Honoring Dolores Huerta’s Legacy

Honoring Dolores Huerta’s Legacy

At 92 years old, the iconic labor activist continues to fight for workers’ rights.

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Maria Elena Durazo, California State senator

When I became the first woman of color to lead the Hotel Workers Local 11 of Los Angeles, Dolores Huerta was there to support me. When I became the first woman of color to lead the 800,000 workers of the Los Angeles County Federation of Labor, Dolores was there to encourage me. And when I became a California State senator, Dolores was there to inspire me.

Dolores knew who I was because she knew the world I come from. I grew up in a family of farmworkers. All of us worked in the fields, picking peaches and grapes and cotton, from the time I could walk. I never understood how it could be that our family all worked so hard, and yet never emerged from poverty. In that world of rural California, it was the grape strike and the boycotts that taught us that the only way to end that poverty and stop injustice was to organize together to change it. It was the United Farm Workers who taught us that. For me, Dolores was the best teacher among many good ones, teaching me the power of the union and nonviolent action.

Over the years, Dolores became my friend and mentor. In her I could see a woman of color who became a union leader—a leader of our movement for social justice. She never backed down or wavered. If she could do it, so could I.

Dolores Huerta turns 92 on April 10. Amazingly (or maybe not), she is still organizing, still fighting, still challenging us all to stand up, organize and make this world a better place. The best way we can celebrate this extraordinary woman is to join her. Every speech I’ve ever heard her give ends with her getting us all to shout out, “Si, se puede!” So let’s shout it out with her now—Si, se puede!

Gaspar Rivera-Salgado, Chicano & labor studies professor, UCLA

Long before the Delano Grape Strike began in 1965, Dolores Huerta earned her stripes as an organizer working with the radical Filipinos of the Agricultural Workers Organizing Committee in her native Stockton, even recruiting Larry Itliong, the veteran Filipino organizer of the canneries and fields of the Pacific Northwest. The migration of the indigenous people of Oaxaca, which brought myself, Rufino Dominguez, and other radicals into the California fields, came in the 1980s. By then Dolores was a legend, but to us someone who shared our ideas about organizing and radical social change.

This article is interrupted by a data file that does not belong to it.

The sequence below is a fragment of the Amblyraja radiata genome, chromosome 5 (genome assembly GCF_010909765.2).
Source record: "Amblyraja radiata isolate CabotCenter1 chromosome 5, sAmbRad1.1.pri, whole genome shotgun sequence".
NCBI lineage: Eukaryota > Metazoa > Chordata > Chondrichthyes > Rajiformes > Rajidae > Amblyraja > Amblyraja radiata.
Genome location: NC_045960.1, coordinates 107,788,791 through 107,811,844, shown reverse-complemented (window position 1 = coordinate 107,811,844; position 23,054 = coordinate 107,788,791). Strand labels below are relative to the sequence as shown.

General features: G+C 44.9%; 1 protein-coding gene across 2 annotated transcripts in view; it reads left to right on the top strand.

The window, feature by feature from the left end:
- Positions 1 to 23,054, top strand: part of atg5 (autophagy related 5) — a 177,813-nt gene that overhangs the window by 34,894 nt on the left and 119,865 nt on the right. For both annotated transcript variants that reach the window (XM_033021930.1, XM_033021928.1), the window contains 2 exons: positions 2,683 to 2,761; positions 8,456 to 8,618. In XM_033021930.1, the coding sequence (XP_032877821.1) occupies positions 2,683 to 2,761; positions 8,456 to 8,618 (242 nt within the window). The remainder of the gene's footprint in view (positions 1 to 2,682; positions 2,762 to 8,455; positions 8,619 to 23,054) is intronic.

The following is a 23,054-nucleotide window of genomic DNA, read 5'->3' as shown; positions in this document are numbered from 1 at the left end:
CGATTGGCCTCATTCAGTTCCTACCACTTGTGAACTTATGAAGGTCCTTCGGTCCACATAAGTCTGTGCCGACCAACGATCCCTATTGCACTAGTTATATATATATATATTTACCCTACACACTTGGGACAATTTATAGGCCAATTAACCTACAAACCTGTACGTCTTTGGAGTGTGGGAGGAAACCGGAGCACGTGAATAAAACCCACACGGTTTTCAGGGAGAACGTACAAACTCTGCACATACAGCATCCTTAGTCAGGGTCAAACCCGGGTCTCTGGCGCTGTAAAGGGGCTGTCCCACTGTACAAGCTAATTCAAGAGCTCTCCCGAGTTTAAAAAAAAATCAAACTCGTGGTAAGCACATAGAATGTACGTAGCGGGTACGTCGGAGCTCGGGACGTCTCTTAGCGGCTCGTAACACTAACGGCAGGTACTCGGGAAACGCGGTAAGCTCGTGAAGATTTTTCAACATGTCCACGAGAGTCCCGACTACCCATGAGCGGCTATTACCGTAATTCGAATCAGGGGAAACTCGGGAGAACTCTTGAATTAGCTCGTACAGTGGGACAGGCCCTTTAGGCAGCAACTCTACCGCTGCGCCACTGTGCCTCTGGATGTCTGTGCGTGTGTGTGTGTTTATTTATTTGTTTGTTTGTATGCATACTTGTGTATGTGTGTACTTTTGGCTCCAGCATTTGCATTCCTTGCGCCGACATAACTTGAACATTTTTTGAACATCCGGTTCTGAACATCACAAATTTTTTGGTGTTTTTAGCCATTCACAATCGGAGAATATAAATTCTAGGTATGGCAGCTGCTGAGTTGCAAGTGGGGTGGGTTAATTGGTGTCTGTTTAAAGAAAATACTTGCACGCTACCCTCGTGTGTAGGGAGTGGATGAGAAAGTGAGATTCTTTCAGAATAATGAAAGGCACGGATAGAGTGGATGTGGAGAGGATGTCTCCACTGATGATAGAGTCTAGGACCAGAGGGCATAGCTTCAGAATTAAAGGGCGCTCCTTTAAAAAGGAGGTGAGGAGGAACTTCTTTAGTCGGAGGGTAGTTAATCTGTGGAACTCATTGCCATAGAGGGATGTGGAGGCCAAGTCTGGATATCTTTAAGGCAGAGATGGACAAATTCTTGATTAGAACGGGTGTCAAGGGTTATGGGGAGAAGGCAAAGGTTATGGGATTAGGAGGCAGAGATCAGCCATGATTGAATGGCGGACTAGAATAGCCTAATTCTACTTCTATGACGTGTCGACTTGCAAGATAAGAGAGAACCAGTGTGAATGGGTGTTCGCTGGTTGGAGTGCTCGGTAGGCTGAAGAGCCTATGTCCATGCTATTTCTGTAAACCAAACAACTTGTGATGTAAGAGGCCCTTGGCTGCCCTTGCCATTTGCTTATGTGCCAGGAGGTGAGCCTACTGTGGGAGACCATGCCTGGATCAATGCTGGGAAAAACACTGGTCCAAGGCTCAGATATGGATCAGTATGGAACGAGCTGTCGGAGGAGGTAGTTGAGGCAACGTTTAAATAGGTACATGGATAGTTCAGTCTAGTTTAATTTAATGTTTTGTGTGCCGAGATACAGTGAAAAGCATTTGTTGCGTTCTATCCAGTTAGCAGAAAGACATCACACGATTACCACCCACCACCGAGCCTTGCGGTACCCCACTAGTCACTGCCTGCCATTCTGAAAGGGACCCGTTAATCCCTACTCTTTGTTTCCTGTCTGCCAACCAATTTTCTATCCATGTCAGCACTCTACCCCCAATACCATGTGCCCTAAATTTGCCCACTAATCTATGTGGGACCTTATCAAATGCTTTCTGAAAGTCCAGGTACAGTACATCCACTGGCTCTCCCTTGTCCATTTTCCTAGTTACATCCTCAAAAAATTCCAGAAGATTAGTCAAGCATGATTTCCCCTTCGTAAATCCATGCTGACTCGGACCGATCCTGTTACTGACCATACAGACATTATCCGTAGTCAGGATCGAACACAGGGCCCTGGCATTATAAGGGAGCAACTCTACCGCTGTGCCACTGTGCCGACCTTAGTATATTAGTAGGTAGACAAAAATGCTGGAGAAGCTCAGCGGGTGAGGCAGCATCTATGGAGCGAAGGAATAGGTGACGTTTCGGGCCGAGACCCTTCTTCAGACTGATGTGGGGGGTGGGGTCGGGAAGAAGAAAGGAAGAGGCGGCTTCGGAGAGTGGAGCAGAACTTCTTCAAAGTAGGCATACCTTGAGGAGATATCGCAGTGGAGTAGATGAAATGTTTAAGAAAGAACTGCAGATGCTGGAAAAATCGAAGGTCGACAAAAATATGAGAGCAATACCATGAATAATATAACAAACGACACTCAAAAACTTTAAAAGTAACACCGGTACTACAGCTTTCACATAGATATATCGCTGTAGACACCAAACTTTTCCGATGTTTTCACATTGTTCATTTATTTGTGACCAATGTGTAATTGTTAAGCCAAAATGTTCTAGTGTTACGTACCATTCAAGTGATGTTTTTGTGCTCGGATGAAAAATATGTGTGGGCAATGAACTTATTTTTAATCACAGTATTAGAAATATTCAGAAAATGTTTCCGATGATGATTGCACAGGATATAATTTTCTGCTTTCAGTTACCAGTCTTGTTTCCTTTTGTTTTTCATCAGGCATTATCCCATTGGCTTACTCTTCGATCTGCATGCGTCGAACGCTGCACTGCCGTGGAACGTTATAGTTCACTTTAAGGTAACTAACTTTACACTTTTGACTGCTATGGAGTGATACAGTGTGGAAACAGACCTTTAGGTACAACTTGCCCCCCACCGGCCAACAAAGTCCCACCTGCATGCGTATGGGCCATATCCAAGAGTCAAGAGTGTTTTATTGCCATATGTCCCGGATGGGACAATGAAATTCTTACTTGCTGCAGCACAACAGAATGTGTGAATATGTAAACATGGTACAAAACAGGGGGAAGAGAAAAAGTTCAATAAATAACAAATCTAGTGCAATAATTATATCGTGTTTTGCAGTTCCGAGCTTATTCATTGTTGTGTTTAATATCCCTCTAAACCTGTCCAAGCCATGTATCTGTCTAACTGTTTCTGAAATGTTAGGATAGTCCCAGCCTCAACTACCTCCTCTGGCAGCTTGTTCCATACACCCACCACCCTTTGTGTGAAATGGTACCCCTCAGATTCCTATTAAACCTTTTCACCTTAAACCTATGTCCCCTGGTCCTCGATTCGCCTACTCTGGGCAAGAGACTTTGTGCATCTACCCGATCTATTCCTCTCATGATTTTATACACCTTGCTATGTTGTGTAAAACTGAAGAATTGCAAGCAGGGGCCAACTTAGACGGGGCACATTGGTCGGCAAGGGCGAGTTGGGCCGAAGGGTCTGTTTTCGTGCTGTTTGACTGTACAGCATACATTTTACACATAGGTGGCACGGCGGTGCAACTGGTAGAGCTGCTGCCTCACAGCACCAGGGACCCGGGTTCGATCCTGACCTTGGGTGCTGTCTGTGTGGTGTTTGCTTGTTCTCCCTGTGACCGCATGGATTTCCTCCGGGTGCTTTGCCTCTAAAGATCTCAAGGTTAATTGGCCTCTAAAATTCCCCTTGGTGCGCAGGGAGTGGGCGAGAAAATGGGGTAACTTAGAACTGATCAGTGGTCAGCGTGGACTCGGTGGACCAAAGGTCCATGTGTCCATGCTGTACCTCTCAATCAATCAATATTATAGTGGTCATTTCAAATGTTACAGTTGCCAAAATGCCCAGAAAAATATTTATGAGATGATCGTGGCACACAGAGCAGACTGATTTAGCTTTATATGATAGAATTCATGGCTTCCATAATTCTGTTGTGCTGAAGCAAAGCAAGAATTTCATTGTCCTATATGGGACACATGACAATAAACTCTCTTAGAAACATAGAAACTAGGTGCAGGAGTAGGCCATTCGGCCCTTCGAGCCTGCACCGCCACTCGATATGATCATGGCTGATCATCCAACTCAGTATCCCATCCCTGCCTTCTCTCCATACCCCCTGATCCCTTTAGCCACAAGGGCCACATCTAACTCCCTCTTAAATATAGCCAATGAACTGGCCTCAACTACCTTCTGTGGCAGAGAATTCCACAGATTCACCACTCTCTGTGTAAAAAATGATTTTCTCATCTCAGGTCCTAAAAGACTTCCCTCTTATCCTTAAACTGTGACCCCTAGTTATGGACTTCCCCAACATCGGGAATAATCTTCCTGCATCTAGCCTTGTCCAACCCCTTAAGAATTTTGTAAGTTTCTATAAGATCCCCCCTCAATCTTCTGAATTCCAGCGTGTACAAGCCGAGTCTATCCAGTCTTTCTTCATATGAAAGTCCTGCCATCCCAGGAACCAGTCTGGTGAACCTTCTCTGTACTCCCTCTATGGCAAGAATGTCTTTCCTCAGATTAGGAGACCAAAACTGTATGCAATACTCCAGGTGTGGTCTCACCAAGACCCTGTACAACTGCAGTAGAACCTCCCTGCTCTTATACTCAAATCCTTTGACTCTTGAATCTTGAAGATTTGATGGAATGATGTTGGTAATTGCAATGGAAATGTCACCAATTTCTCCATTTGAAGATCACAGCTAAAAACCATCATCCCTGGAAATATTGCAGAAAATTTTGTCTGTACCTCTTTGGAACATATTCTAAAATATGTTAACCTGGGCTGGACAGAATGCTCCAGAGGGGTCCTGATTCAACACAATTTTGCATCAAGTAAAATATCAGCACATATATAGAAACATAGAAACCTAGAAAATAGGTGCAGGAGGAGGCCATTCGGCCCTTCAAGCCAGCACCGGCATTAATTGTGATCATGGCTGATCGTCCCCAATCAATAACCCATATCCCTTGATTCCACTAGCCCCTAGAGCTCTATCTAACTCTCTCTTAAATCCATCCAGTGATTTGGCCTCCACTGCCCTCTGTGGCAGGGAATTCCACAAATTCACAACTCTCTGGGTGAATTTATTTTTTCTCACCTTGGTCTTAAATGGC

Dolores Huerta’s life is part of our collective history of resistance. She is a living link between radical ideas for social change that have defined today’s movements for racial justice, worker rights and feminist thought.

We even owe her the chant that all of us know and use almost daily, regardless of what part of the movement we come from. In May 1972, the Arizona legislature passed a growers’ bill denying farm workers the right to strike and boycott. When Cesar Chavez started a fast to protest, it fell to Dolores to build people’s resistance in the streets. Everyone told her resistance was futile. In a moment of inspiration Dolores responded, ¡Si, se puede! (Yes, it’s possible!). Ever since, when we need to show our strength and knowledge that we’ll eventually win, we all shout out, ¡Si, se puede!

¡Que viva Dolores Huerta!

David Bacon, writer and photographer

Last fall I walked from Poplar to Delano, Calif., in honor of Larry Itliong, who started the 1965 grape strike and boycott there, with Dolores Huerta, cofounder of the United Farm Workers (UFW). She was 91 then, and I had a hard time keeping up. She sent me a note afterward that ended, “Sí Se Puede con El Rojo Tocino.” It was a beautiful joke.

Sí Se Puede” are three words we all use now, but she invented this confident way of saying “Yes We Can!” “Tocino” was the nickname the union gave me in the years I worked as an organizer—it means “bacon,” my last name. And calling me “El Rojo,” or “The Red,” in this way honored my politics.

When I came back from a solidarity work brigade in Cuba in the 1970s, I landed in New York City with no place to sleep. I called Dolores’s daughter, Lori, a friend from California. Not only did I get space on the floor of the NYC boycott’s headquarters, but Dolores and her partner, Richard, César Chávez’s brother, took us out to eat. Over pizza I enthused about the island. I had stars in my eyes, for both Cuba and Dolores, and still do. I went to work for the UFW as an organizer a few months later. There was often tension in the union about radical politics, and being called a red was sometimes the route out the door. But for Dolores and Eliseo Medina, stalwart leaders of the union, being a good organizer was the bottom line—doing what the workers needed.

Over the years, long after I had left the UFW and worked for other unions and then as a photojournalist, I would see Dolores again and again. Going to Watsonville to cover the organizing drives of strawberry workers or to Salinas for the strikes in the vegetable fields, I knew she’d be there. It was a profound experience to watch her in union contract negotiations—this diminutive woman facing off against the beefy growers across the table—and see the sense of power it gave workers.

Returning from Iraq, where I photographed workers after the 2003 US invasion, I took her picture in the front line of marchers against the war. When we were in Sacramento trying to stop the anti-immigrant, anti-affirmative-action, anti-bilingual initiatives, she was the first to speak out.

So when she called me El Rojo Tocino, I thought, “What a compliment!” I hope I live up to it.

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